Now we run into a slight problem: what if, say, $x\in [0,N]$ and $y\in (N,\infty)$? Well, since $f$ is continuous at $N$, we know that we can ensure that $f(x)$ and $f(y)$ are both as close as we want to $f(N)$ provided that $x$ and $y$ are both very close to $N$. But if $x$ and $y$ are within some $\ell$ of $N$, then they are within $2\ell$ of each other (same argument as before); and if $f(x)$ and $f(y)$ are both within some $k$ of $f(N)$, then they will be within $2k$ of each other.

So: let $\delta_2$ be such that if $|a-N|\lt\delta_2$, then $|f(a)-f(N)|\lt \epsilon/2$. Then, if $x$ and $y$ are both within $\delta_2$ of $N$, then $|f(x)-f(y)|\lt \epsilon$, and we'll be fine.

In summary: we want to select a $\delta\gt 0$ that will ensure that if $|x-y|\lt\delta$, then:

• If $x$ and $y$ are both less than $N$, then $|x-y|\lt \delta_1$;
• If $x$ and $y$ are both greater than $N$, then it doesn't matter how close to one another they are; and
• If one of $x$ and $y$ is less than $N$ and the other is larger than $N$, then they are each within $\delta_2$ of $N$.

To make sure the first condition happens, we just need to make sure that $\delta\leq\delta_1$. The second condition is easy. What should we require of $\delta$ in order for the second condition to hold? If we can find a $\delta$ that makes all three things happens simultaneously, we'll be done.

• To answer your questions, I believe that we should require $\delta \le \delta_2$ in order for the second condition to hold. The $\delta$ that is sufficient for all conditions to hold is $\delta = min(\delta_1\ \text{,} \delta_2)$. Oct 25, 2011 at 0:23
• I appreciate the prompt and instructive answer. This is my first posted question on math.statexchange.com and I'm impressed by how helpful people have been so far (people are helpful at stackoverflow, but not quite this helpful). Oct 25, 2011 at 3:07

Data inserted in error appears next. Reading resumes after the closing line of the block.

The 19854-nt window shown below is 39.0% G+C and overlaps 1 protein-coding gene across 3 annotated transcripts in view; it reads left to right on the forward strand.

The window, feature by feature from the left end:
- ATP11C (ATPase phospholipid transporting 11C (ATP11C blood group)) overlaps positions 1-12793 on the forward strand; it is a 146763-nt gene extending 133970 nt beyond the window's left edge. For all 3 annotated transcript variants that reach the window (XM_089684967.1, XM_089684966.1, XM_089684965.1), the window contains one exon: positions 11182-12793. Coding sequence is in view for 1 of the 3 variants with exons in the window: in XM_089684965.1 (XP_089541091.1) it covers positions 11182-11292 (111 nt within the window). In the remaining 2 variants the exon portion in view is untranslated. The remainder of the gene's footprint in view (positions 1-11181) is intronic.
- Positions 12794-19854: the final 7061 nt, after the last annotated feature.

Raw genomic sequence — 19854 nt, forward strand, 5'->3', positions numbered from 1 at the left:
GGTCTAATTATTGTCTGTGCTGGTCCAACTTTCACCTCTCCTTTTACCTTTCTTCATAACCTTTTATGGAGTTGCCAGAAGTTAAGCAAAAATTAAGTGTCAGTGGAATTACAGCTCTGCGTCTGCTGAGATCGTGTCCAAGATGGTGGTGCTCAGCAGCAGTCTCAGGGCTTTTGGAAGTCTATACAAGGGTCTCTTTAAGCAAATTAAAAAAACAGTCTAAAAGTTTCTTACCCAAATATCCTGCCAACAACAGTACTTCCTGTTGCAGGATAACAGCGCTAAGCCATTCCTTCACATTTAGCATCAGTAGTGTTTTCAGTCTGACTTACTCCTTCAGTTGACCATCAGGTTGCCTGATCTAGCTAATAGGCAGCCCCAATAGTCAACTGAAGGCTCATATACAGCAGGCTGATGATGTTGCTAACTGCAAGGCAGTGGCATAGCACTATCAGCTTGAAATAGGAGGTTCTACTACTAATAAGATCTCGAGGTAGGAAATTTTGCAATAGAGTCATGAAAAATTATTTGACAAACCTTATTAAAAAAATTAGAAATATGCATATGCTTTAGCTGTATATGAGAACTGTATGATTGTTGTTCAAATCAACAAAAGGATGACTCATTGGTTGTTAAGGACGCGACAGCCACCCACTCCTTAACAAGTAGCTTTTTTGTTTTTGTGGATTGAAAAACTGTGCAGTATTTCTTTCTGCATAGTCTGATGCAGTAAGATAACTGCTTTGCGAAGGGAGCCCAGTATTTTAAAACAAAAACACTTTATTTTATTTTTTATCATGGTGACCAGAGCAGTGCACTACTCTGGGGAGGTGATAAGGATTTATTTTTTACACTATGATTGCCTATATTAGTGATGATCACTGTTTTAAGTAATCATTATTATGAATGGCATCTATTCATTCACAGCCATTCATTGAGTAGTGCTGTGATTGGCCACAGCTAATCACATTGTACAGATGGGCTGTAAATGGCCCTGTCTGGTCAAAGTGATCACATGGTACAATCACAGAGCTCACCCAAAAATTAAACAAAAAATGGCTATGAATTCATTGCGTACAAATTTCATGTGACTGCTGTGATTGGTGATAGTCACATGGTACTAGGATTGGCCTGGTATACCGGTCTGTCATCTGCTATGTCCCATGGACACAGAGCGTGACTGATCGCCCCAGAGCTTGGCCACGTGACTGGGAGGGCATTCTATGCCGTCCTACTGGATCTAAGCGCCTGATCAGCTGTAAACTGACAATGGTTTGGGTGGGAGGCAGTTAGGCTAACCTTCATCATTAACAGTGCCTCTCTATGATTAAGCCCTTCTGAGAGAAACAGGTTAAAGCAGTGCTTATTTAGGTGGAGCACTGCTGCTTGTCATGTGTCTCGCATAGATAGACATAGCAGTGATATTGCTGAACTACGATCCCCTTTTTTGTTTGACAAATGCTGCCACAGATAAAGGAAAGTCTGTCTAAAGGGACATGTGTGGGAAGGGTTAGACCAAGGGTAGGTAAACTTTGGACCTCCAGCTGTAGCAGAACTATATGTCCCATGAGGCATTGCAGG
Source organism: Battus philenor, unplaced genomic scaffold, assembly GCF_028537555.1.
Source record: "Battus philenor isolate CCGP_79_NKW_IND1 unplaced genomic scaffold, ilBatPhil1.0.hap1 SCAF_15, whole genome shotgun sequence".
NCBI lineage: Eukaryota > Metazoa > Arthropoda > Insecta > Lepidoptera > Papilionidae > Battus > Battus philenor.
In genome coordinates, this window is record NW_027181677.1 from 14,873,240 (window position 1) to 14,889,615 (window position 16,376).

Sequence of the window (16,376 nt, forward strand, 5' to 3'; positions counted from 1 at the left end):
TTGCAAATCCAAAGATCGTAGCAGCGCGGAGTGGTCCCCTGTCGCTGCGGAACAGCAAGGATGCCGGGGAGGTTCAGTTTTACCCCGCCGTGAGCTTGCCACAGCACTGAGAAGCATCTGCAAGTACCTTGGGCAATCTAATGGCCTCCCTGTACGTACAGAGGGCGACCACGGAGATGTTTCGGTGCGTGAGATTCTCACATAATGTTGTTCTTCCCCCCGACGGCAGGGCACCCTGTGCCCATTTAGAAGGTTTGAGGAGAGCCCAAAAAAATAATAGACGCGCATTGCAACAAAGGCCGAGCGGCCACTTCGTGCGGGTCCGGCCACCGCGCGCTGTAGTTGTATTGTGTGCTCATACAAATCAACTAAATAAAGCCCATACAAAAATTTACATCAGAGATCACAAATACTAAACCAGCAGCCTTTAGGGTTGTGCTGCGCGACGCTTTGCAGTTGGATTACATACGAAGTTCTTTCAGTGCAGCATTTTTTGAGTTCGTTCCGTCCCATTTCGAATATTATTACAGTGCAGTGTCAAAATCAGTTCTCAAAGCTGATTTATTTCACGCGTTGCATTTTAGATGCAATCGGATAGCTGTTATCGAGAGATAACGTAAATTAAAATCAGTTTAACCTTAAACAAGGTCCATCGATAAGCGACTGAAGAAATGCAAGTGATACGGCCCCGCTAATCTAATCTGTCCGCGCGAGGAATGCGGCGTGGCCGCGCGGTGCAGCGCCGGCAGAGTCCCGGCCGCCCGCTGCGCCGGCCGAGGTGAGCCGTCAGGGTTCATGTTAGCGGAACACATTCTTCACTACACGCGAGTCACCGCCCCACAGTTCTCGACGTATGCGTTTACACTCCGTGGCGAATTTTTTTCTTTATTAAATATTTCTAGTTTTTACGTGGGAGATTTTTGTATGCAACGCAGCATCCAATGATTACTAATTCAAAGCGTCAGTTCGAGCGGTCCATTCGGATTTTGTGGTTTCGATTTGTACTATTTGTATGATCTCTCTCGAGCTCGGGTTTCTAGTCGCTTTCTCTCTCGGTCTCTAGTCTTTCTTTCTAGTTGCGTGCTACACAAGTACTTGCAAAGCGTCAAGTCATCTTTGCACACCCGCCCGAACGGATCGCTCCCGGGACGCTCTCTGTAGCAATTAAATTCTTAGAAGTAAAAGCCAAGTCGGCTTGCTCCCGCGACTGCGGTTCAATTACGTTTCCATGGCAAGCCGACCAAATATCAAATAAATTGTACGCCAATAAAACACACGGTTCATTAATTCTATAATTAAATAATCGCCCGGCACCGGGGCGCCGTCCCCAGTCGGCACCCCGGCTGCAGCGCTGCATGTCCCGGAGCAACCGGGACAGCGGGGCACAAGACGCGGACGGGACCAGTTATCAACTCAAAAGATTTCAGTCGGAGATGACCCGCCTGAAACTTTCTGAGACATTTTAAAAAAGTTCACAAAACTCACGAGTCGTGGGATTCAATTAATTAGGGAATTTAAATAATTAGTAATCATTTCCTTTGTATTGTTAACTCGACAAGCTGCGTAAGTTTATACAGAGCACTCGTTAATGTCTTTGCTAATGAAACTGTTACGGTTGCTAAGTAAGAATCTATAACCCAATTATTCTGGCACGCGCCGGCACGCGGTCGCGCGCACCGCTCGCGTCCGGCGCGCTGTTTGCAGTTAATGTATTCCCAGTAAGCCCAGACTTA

• @ArturoMagidin the last conclusion where u begin with "So:" is because the function is continuous and u can always find a finite closed interval around N ? Feb 19, 2015 at 2:13
• @ArturoMagidin Excellent answer! Mar 1, 2016 at 19:09
• It isn´t clear to me that those $\delta$s are independent from the points $x,y$, could you please clarify this?
– user561334
Aug 17, 2018 at 16:30

We know that for all $\varepsilon > 0$ there exists $X \in \mathbf R$ such that for all $x \geqslant X$ we have $|f(x) - \ell| < \varepsilon$ where $\displaystyle \ell = \lim_{x \to \infty} f(x)$.

So pick $\epsilon > 0$. Then we get from the previous condition a real number $X_\varepsilon > 0$. $f$ is uniformly continuous on $[0, X_\varepsilon]$ because that interval is compact.

Now, on $(X_\varepsilon, \infty)$ we have $|f(x) - \ell| < \varepsilon$. So we will always have $|f(x) - f(y)| \leq 2\varepsilon$ for $x, y$ in $(X_\varepsilon, \infty)$. Can you finish this?

• Replace $|f(x)|$ by $|f(x)-\ell|$ twice, with $\ell=\lim\limits_{x\to+\infty}f(x)$.
– Did
Oct 24, 2011 at 19:31
• Oh, I had assumed that the limit was $0$. I'll modify. Oct 24, 2011 at 19:32